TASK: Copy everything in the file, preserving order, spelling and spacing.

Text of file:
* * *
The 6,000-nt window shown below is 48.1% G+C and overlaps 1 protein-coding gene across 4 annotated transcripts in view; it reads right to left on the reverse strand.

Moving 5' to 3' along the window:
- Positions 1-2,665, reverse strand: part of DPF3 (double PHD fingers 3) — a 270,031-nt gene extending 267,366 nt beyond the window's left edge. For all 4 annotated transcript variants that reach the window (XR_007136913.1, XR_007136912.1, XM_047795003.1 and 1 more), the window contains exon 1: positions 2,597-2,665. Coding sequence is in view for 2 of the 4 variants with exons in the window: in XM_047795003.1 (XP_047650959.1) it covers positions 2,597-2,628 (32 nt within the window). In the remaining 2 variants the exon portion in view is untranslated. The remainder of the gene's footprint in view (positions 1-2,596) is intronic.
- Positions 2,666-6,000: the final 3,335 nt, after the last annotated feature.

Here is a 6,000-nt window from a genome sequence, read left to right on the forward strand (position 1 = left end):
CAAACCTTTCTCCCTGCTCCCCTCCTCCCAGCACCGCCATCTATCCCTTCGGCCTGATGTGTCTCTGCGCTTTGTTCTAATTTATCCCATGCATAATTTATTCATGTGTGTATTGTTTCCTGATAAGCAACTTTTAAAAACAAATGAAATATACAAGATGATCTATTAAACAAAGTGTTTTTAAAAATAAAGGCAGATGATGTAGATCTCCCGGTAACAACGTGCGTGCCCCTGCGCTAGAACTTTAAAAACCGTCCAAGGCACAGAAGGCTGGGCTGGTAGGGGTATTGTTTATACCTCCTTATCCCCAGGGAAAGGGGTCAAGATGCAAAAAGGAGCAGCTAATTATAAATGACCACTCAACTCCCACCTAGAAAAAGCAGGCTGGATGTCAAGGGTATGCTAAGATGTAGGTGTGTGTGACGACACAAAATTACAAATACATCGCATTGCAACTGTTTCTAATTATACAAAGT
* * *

The 6,000-nt window shown below is 48.1% G+C and overlaps 1 protein-coding gene across 4 annotated transcripts in view; it reads right to left on the reverse strand.

Moving 5' to 3' along the window:
- Positions 1-2,665, reverse strand: part of DPF3 (double PHD fingers 3) — a 270,031-nt gene extending 267,366 nt beyond the window's left edge. For all 4 annotated transcript variants that reach the window (XR_007136913.1, XR_007136912.1, XM_047795003.1 and 1 more), the window contains exon 1: positions 2,597-2,665. Coding sequence is in view for 2 of the 4 variants with exons in the window: in XM_047795003.1 (XP_047650959.1) it covers positions 2,597-2,628 (32 nt within the window). In the remaining 2 variants the exon portion in view is untranslated. The remainder of the gene's footprint in view (positions 1-2,596) is intronic.
- Positions 2,666-6,000: the final 3,335 nt, after the last annotated feature.

Here is a 6,000-nt window from a genome sequence, read left to right on the forward strand (position 1 = left end):
CAAACCTTTCTCCCTGCTCCCCTCCTCCCAGCACCGCCATCTATCCCTTCGGCCTGATGTGTCTCTGCGCTTTGTTCTAATTTATCCCATGCATAATTTATTCATGTGTGTATTGTTTCCTGATAAGCAACTTTTAAAAACAAATGAAATATACAAGATGATCTATTAAACAAAGTGTTTTTAAAAATAAAGGCAGATGATGTAGATCTCCCGGTAACAACGTGCGTGCCCCTGCGCTAGAACTTTAAAAACCGTCCAAGGCACAGAAGGCTGGGCTGGTAGGGGTATTGTTTATACCTCCTTATCCCCAGGGAAAGGGGTCAAGATGCAAAAAGGAGCAGCTAATTATAAATGACCACTCAACTCCCACCTAGAAAAAGCAGGCTGGATGTCAAGGGTATGCTAAGATGTAGGTGTGTGTGACGACACAAAATTACAAATACATCGCATTGCAACTGTTTCTAATTATACAAAGT